Purpose: The attitudes of support staff towards people with intellectual disability can greatly impact upon an individual’s quality of life and level of social inclusion. However, there are few studies that examine how perceptions and beliefs have changed within one organisation over the past few decades; a period during which there have been major social and government policy changes including deinstitutionalisation, inclusive education and the introduction of the United Nations Convention on the Rights of Persons with Disabilities. In conjunction with a 25th anniversary review of a community-living project in rural Australia, the current research replicated a study from 1987 that examined attitudes of staff with respect to people with intellectual disability, and thematically compared the findings of the two questionnaires.
Method: In 1987, a purpose-designed questionnaire was developed and completed by 15 direct care staff. This 10-item tool asked for basic demographic information and for the participants’ perceptions of people with intellectual disability and their own work roles in the disability sector. This tool was replicated in 2013 and was again completed by 15 direct care staff from the same organisation.
Results: The thematic analysis indicated a number of differences between the 1987 and 2013 cohorts in regard to their attitudes. The wide acceptance of the rights of people with intellectual disability was one key change. There was an age separation found within the 2013 cohort, with older participants (> 50 years of age) more likely to display similar attitudes to the 1987 group than the younger participants (<30 years old). Dealing with the problem of ageing-related issues, something that was not obvious 25 years ago, was now considered of major importance. There was evidence that disability support was increasingly recognised as a valid career choice, with a substantial difference in motivation found between the two age groups. Across both cohorts, direct exposure to the realities of the job was seen to be the best training for new employees.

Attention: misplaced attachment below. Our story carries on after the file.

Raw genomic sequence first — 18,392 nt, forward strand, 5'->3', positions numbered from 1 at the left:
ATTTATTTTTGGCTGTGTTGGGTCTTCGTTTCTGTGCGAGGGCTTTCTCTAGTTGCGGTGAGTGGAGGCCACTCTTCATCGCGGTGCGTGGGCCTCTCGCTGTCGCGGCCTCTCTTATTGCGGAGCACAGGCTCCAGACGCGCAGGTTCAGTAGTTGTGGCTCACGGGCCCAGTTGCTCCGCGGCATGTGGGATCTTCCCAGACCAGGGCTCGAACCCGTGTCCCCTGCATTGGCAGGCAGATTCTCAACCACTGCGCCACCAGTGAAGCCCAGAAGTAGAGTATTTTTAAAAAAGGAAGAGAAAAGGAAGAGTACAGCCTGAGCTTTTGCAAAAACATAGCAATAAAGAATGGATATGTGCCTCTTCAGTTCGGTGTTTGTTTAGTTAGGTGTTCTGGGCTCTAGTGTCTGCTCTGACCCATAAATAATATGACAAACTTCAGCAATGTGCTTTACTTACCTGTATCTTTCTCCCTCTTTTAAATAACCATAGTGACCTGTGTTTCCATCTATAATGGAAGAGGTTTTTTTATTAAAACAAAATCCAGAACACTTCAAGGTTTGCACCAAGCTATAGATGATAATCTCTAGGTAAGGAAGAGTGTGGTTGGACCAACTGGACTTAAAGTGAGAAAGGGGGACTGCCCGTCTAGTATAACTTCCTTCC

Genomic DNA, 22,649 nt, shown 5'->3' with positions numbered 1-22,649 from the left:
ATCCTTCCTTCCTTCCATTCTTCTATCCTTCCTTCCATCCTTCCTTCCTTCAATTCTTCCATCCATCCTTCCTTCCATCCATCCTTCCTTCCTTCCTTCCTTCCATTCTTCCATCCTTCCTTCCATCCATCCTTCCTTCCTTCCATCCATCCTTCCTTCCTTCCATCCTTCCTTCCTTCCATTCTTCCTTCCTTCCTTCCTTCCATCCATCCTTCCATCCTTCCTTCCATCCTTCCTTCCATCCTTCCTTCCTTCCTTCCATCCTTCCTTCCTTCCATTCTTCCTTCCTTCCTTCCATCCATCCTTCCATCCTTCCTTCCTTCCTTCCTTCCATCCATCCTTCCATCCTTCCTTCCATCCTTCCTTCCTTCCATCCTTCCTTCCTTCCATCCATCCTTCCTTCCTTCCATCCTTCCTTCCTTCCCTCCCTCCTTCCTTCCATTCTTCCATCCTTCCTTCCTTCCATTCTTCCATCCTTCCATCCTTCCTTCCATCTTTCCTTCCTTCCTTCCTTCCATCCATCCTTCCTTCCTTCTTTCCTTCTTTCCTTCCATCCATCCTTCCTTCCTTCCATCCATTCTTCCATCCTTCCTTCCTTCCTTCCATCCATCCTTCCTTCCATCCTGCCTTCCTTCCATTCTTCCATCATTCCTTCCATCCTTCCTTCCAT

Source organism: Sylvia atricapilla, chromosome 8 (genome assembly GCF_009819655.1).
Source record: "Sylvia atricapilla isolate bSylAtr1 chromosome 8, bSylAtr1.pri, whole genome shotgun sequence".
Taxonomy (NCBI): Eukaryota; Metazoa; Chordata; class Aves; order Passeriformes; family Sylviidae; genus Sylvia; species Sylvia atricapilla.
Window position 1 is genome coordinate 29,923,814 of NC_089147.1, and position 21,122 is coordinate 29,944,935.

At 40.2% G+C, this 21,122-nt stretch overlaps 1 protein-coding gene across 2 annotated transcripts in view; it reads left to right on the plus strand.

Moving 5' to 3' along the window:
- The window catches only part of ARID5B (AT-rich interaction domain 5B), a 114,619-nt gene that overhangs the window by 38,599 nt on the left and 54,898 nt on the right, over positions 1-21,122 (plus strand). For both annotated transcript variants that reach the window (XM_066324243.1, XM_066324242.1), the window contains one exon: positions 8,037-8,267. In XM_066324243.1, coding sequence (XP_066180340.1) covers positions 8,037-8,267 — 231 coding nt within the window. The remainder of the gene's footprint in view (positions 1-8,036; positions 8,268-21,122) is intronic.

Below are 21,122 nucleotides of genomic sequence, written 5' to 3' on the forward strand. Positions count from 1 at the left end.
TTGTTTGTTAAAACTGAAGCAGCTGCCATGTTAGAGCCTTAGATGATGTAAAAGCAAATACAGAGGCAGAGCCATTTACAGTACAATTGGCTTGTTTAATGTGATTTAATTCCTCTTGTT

Conclusions: The past 25 years have seen positive developments in both social acceptance and expectations for people with disabilities. Individuals are now viewed in a realistic but more positive light. As an exemplar of this change, concerns about individuals entering a consenting sexual relationship have changed dramatically, and what was once an issue of major concern is now no longer raised. While the training provided to staff has changed significantly over the past 25 years, on-the-job exposure to people with intellectual disability, combined with support from peers, is still perceived as vital for developing a quality support network.